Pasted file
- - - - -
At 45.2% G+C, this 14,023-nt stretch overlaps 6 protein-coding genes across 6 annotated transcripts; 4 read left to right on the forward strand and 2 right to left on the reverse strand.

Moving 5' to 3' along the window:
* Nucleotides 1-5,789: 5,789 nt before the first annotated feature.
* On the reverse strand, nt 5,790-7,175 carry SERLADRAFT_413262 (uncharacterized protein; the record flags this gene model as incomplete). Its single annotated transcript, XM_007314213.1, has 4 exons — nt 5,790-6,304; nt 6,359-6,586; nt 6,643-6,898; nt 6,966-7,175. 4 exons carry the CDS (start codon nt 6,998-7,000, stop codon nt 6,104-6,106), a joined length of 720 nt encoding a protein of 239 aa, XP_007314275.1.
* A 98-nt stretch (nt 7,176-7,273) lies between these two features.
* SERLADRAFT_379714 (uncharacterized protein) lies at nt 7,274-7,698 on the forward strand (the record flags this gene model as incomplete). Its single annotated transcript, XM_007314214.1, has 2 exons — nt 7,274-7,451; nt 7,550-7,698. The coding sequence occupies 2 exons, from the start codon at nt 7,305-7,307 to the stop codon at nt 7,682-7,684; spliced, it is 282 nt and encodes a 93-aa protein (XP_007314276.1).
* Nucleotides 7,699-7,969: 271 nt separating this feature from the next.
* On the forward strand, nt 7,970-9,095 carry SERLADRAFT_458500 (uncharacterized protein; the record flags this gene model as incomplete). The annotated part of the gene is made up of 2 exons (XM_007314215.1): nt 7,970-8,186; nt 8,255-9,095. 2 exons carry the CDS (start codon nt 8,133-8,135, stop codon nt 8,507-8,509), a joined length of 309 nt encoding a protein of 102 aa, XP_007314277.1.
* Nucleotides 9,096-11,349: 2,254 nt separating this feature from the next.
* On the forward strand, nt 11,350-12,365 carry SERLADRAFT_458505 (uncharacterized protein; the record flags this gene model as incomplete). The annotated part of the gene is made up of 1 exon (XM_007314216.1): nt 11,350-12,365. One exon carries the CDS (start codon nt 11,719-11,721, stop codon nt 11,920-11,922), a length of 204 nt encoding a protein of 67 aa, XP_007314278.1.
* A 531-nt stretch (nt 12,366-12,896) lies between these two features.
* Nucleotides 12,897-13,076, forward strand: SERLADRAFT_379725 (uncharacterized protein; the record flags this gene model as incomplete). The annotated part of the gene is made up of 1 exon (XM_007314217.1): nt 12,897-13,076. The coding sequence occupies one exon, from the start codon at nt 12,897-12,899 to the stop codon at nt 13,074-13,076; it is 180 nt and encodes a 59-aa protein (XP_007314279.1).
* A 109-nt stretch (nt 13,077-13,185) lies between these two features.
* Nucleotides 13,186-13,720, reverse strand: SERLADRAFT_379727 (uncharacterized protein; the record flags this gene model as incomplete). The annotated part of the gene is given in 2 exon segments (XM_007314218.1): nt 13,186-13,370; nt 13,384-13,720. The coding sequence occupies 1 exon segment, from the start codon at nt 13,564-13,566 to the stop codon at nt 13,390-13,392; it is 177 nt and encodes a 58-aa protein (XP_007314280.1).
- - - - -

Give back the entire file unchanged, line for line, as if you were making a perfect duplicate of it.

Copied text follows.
At 45.2% G+C, this 14,023-nt stretch overlaps 6 protein-coding genes across 6 annotated transcripts; 4 read left to right on the forward strand and 2 right to left on the reverse strand.

Moving 5' to 3' along the window:
* Nucleotides 1-5,789: 5,789 nt before the first annotated feature.
* On the reverse strand, nt 5,790-7,175 carry SERLADRAFT_413262 (uncharacterized protein; the record flags this gene model as incomplete). Its single annotated transcript, XM_007314213.1, has 4 exons — nt 5,790-6,304; nt 6,359-6,586; nt 6,643-6,898; nt 6,966-7,175. 4 exons carry the CDS (start codon nt 6,998-7,000, stop codon nt 6,104-6,106), a joined length of 720 nt encoding a protein of 239 aa, XP_007314275.1.
* A 98-nt stretch (nt 7,176-7,273) lies between these two features.
* SERLADRAFT_379714 (uncharacterized protein) lies at nt 7,274-7,698 on the forward strand (the record flags this gene model as incomplete). Its single annotated transcript, XM_007314214.1, has 2 exons — nt 7,274-7,451; nt 7,550-7,698. The coding sequence occupies 2 exons, from the start codon at nt 7,305-7,307 to the stop codon at nt 7,682-7,684; spliced, it is 282 nt and encodes a 93-aa protein (XP_007314276.1).
* Nucleotides 7,699-7,969: 271 nt separating this feature from the next.
* On the forward strand, nt 7,970-9,095 carry SERLADRAFT_458500 (uncharacterized protein; the record flags this gene model as incomplete). The annotated part of the gene is made up of 2 exons (XM_007314215.1): nt 7,970-8,186; nt 8,255-9,095. 2 exons carry the CDS (start codon nt 8,133-8,135, stop codon nt 8,507-8,509), a joined length of 309 nt encoding a protein of 102 aa, XP_007314277.1.
* Nucleotides 9,096-11,349: 2,254 nt separating this feature from the next.
* On the forward strand, nt 11,350-12,365 carry SERLADRAFT_458505 (uncharacterized protein; the record flags this gene model as incomplete). The annotated part of the gene is made up of 1 exon (XM_007314216.1): nt 11,350-12,365. One exon carries the CDS (start codon nt 11,719-11,721, stop codon nt 11,920-11,922), a length of 204 nt encoding a protein of 67 aa, XP_007314278.1.
* A 531-nt stretch (nt 12,366-12,896) lies between these two features.
* Nucleotides 12,897-13,076, forward strand: SERLADRAFT_379725 (uncharacterized protein; the record flags this gene model as incomplete). The annotated part of the gene is made up of 1 exon (XM_007314217.1): nt 12,897-13,076. The coding sequence occupies one exon, from the start codon at nt 12,897-12,899 to the stop codon at nt 13,074-13,076; it is 180 nt and encodes a 59-aa protein (XP_007314279.1).
* A 109-nt stretch (nt 13,077-13,185) lies between these two features.
* Nucleotides 13,186-13,720, reverse strand: SERLADRAFT_379727 (uncharacterized protein; the record flags this gene model as incomplete). The annotated part of the gene is given in 2 exon segments (XM_007314218.1): nt 13,186-13,370; nt 13,384-13,720. The coding sequence occupies 1 exon segment, from the start codon at nt 13,564-13,566 to the stop codon at nt 13,390-13,392; it is 177 nt and encodes a 58-aa protein (XP_007314280.1).